Nurses' Influenza Vaccination and Hesitancy: A Systematic Review of Qualitative Literature

Vaccines (Basel). 2022 Jun 22;10(7):997. doi: 10.3390/vaccines10070997.


Vaccine hesitancy (VH) is defined as "delaying or refusing a secure vaccine despite its availability". This hesitancy affects caregivers and more specifically nurses. The purpose of this study is to assess determinants of influenza VH in the nurse's community. We conducted a systematic review of qualitative literature according to criteria of Preferred Reporting Items for Systematic Review and Meta-Analysis and Enhancing Transparency in Reporting the synthesis of Qualitative Research from 2009 until October 2020. Eleven qualitative studies analysed (ten thematic content analyses and one grounded theory method) found three main factors in VH. The first determinant was the benefit-risk equation considered as unfavourable due to an ineffective vaccine and fears about adverse effects as the pain of the injection. Wrong immunological beliefs brought into hesitancy. Disease barriers (hand washing and masks) and personal immunity were regarded as more effective than the vaccine. Lastly, dehumanised vaccination and the difficulties of access to healthcare were institutional determinants. Nurses ask for a vaccine promotion by hierarchy and doctors with transparent information and respect for autonomy. The availability of vaccines and methods of pain control seem to be some tracks to reduce nurses' VH.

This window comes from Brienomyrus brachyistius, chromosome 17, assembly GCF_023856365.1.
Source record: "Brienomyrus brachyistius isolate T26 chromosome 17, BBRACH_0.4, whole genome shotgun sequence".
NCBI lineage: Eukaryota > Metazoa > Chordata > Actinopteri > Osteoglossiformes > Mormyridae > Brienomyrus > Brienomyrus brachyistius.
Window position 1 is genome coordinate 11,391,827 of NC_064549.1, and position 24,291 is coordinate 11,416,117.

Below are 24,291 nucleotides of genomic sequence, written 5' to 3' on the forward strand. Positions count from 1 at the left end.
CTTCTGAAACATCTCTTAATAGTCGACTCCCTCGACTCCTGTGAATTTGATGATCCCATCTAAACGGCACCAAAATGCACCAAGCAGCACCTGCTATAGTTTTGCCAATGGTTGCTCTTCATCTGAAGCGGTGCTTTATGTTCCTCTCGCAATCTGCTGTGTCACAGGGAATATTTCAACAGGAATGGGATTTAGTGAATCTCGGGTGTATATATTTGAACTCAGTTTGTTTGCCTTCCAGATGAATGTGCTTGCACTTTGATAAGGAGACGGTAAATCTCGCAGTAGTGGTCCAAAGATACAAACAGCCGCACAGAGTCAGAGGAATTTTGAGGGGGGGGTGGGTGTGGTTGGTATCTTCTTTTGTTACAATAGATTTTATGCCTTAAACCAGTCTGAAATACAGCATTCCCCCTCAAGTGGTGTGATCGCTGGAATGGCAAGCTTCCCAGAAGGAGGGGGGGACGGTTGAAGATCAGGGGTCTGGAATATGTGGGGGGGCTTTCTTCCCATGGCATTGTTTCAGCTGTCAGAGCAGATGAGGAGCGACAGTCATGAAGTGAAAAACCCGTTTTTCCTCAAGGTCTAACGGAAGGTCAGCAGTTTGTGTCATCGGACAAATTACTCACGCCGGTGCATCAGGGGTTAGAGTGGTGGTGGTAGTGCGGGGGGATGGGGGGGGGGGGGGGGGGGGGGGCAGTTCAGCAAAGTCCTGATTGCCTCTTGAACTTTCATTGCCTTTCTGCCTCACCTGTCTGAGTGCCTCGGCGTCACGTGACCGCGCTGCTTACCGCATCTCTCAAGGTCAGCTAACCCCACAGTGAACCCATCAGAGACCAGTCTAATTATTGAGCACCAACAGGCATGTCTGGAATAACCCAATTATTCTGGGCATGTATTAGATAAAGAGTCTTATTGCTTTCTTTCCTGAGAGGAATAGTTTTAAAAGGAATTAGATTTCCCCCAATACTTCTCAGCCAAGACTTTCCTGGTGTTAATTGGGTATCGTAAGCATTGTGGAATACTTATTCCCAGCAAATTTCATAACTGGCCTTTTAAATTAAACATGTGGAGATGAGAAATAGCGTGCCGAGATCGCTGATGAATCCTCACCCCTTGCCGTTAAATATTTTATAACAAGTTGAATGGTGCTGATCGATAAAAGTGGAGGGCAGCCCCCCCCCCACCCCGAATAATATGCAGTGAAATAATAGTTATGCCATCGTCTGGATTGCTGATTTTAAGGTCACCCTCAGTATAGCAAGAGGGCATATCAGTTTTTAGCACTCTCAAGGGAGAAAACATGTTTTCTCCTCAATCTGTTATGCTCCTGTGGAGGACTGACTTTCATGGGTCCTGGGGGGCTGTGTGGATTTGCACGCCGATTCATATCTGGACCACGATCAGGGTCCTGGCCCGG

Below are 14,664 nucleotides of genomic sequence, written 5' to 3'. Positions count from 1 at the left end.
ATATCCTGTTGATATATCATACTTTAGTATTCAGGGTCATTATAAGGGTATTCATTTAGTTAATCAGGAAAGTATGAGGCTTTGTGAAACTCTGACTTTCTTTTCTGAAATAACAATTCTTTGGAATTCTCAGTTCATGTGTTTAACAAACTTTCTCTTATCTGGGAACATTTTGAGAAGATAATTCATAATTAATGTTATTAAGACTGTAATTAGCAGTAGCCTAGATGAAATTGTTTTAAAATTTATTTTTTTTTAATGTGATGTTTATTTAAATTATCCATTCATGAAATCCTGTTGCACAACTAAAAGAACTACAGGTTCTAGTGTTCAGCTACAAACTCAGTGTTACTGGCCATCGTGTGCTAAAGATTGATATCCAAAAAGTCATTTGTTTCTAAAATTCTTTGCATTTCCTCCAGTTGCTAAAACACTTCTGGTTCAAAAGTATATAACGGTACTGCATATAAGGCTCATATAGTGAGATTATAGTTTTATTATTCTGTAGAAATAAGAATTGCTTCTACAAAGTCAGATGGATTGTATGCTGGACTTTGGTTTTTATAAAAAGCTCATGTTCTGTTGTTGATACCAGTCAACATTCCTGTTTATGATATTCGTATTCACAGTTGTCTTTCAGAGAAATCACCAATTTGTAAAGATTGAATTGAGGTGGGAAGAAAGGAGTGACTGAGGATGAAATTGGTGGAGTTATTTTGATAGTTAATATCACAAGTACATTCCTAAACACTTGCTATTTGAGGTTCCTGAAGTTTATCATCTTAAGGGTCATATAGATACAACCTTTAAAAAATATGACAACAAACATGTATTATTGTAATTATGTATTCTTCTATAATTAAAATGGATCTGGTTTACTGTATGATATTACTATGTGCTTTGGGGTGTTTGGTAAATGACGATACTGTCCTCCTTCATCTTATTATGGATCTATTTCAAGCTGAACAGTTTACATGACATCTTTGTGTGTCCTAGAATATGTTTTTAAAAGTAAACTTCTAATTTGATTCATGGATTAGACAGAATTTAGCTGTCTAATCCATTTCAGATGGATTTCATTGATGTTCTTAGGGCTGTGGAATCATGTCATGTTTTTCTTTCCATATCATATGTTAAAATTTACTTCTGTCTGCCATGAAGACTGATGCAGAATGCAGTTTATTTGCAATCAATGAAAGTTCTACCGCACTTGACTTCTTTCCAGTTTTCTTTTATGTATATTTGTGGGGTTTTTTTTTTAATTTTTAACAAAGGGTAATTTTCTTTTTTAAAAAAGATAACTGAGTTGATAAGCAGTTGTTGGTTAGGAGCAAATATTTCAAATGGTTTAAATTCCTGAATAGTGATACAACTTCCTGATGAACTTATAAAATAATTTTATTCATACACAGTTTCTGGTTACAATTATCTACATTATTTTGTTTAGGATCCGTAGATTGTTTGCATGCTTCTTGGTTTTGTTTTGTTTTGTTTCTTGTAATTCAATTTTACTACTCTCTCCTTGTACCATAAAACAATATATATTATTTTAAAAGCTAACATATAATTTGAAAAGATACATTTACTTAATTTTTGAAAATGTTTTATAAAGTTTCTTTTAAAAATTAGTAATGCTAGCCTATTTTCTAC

Keywords: flu/influenza vaccines; qualitative research; vaccine hesitancy.

Publication types

  • Review

Grants and funding

This research received no external funding.